Last Updated on August 19, 2020 by Fiona Maclean
The Ultimate Provençal Pairing – Pissaladière and Rosé Wine
Our latest wine review and recipe feature takes us to Provence in the South of France. We will be reviewing two high-quality rosés coming from Canadian winemaker Julian Faulkner’s family estate in the Côtes de Provence, the spiritual home of rosé wine.
To accompany the wines we will be making Pissaladière, the intense caramelised onion and anchovy tart that is the classic street food from Nice. Our recipe is inspired by Alex McKay’s classic Provençal cookery book handily titled “Cooking in Provence”; it’s worth nabbing a 2nd hand copy if you can as the book is a wonderful evocation of place and flavour with some straightforward and totally doable recipes.
With this year’s summer heatwave there’s very little better than a chilled glass of rosé, but the wine is now seen as a year-long drink, perfect as an aperitif or with food ranging from pink lamb to salmon, duck, charcuterie or soft cheeses such as Brie or Camembert.
We started with a bottle of Julian Faulkner’s Le Grand Cros (£11 online), an elegant pink blend of Cinsault, Grenache, Syrah and Rolle grapes. Amongst many prizes, the wine has won a Winning Gold Medal at the 2020 Mundus Vini wine competition. It has lychee on the nose with a long red fruit flavour, perfect for matching with Provençal dishes.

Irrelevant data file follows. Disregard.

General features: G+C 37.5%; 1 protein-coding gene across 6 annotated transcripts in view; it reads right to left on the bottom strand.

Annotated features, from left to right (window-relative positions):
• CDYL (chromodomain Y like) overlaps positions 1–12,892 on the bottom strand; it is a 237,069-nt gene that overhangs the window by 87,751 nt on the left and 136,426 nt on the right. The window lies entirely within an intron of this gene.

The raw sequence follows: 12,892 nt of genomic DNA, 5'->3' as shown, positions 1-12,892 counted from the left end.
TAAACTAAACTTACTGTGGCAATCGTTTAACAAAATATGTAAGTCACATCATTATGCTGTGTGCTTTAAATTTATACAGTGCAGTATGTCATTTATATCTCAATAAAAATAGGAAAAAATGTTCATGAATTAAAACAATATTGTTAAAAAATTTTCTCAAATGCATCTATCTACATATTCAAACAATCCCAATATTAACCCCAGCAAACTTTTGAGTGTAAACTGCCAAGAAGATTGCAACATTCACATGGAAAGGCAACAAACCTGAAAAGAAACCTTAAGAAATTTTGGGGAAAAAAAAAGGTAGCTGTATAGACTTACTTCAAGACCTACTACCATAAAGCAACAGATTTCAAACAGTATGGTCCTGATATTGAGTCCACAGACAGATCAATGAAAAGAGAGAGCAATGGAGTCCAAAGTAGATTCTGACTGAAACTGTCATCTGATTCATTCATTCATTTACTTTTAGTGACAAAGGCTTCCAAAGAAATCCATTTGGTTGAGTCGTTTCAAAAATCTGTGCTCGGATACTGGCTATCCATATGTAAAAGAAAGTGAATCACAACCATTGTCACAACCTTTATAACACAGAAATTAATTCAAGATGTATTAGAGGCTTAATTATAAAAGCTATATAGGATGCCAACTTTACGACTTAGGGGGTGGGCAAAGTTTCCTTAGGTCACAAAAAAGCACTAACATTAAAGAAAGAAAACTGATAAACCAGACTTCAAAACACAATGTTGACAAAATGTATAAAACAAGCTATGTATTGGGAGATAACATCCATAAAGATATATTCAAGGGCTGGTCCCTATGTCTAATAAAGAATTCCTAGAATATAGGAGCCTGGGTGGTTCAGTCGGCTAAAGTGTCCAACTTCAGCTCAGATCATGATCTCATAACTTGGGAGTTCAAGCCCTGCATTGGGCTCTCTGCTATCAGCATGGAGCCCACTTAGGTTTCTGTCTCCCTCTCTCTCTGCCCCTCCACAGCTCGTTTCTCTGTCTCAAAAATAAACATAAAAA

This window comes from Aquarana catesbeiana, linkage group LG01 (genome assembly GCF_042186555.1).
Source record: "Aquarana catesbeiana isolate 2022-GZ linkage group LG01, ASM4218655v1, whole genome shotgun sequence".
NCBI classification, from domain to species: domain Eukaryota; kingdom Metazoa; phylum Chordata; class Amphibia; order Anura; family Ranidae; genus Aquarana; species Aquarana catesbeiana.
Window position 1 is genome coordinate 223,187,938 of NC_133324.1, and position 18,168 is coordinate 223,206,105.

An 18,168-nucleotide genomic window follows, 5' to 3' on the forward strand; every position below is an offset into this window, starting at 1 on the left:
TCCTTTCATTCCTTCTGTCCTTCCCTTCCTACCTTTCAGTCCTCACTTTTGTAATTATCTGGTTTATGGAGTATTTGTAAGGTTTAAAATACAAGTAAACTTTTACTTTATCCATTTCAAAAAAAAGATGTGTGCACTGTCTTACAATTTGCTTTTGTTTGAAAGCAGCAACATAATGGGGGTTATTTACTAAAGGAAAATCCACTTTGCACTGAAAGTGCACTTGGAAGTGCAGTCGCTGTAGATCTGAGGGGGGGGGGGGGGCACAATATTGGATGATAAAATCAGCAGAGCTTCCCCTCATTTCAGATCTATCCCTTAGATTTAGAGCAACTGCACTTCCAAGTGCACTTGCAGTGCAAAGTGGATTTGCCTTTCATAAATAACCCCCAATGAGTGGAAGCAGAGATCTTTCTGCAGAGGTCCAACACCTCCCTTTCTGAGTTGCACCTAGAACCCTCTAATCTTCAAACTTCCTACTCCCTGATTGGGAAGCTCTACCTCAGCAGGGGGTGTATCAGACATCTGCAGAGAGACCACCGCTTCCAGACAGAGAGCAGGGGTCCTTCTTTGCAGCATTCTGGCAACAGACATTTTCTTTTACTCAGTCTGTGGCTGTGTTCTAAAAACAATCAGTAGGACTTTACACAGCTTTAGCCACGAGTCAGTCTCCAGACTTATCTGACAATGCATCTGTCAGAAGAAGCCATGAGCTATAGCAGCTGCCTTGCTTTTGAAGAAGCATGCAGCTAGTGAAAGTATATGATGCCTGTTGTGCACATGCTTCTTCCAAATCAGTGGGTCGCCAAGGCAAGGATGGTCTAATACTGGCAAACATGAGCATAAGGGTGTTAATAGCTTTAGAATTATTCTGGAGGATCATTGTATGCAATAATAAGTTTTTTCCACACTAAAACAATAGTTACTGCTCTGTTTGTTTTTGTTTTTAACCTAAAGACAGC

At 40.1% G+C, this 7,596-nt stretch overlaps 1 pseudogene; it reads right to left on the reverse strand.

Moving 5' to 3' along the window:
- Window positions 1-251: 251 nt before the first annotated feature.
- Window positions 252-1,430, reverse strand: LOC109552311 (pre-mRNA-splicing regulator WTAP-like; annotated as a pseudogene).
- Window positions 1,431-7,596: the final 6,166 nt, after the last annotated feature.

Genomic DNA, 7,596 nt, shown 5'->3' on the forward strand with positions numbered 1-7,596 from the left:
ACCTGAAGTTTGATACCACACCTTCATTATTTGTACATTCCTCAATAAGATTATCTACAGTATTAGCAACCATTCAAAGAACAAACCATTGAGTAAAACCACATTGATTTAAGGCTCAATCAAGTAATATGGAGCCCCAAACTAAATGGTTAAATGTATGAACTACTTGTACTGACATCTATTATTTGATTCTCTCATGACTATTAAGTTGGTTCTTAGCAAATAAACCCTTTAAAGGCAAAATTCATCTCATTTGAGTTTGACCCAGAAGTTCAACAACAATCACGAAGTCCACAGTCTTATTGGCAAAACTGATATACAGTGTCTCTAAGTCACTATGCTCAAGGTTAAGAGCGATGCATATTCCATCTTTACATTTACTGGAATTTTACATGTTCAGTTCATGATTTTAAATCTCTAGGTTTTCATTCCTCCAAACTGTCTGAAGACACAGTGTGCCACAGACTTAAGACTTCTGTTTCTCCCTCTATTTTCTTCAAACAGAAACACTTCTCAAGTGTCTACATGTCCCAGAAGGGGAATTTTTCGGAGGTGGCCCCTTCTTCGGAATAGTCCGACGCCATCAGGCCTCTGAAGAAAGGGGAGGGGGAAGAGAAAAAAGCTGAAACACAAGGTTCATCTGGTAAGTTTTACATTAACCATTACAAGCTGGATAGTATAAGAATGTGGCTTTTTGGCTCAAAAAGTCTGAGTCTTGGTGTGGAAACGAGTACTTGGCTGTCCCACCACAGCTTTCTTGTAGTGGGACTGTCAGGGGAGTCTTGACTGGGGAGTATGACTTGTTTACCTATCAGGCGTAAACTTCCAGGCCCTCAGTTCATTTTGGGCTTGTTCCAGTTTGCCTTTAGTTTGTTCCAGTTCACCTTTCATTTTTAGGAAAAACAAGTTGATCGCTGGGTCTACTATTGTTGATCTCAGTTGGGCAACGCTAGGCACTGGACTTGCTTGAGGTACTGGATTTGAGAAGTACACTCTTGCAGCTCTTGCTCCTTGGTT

Next up was a peach coloured bottle of Jules 2019 (£8.75 online). Dry and with white peach on the nose and a lingering strawberry finish, the wine has the same grape choices as Le Grand Cros but replacing Syrah with the Semillon grape. The wine would be a perfect match with the sweetness of Red Mullet or a Provençal tomatoey vegetable stew.So here’s our Pissaladière recipe:
A classic caramelised onion and anchovy tart from Nice
- 1 kg Onions Peeled and sliced
- 6 large Garlic Cloves Peeled and sliced
- 100 ml Olive Oil
- 15 Salted anchovy fillets Rinsed
- 15 Black Olives Halved and stoned
- 1 tsp Salt and caster sugar Or adjust to taste
- 250 g Strong white flour Plus extra for dusting
- 6 g Fresh Yeast
- 150 ml Lukewarm water
- 1 1/2 Tbsp Extra Virgin Olive Oil
- 6 g Salt
Pre-heat your oven to 180°C/3500F/Gas Mark 4.
Gently sweat the onion and garlic in a covered shallow pan with the olive oil, a teaspoon each of salt and sugar and 100ml water for about 10 minutes until soft and creamy.
Remove the lid, turn up the heat and stir the onions for 15 minutes until they are a dark caramel colour.
Sift the ﬂour into a bowl. Dissolve the yeast in the lukewarm warm water
Make a well in the centre of the ﬂour and pour in the water, yeast and oil.
Mix until you form a dough.
Turn the dough out onto your worktop, add the salt and knead for a further 6 or so minutes until it is very smooth.
Place the dough back into the bowl and cover it with a damp tea-towel. Leave it in a warm place for an hour until the dough has doubled in size.
Once this is done knead the dough again to knock out any air bubbles.
Roll out the fougasse dough or puff pastry to ﬁt a 20cm (8m) tin. If you are using puff pastry, prick it well.
Spread your onions evenly over the base.,
Decorate in a crisscross or lattice design with the anchovies, then ﬁll the little holes with the olives.
Bake the pissaladière for 20 minutes or so until the base is crisp and the top is dark gold.
for a vegetarian version, omit the anchovies or replace them with slices of charred red pepper
Julian Faulkner’s wines are a more refined alternative to some of the cheaper rosés on the market. If like me you love Provençal flavours in the summer then they are well worth seeking out.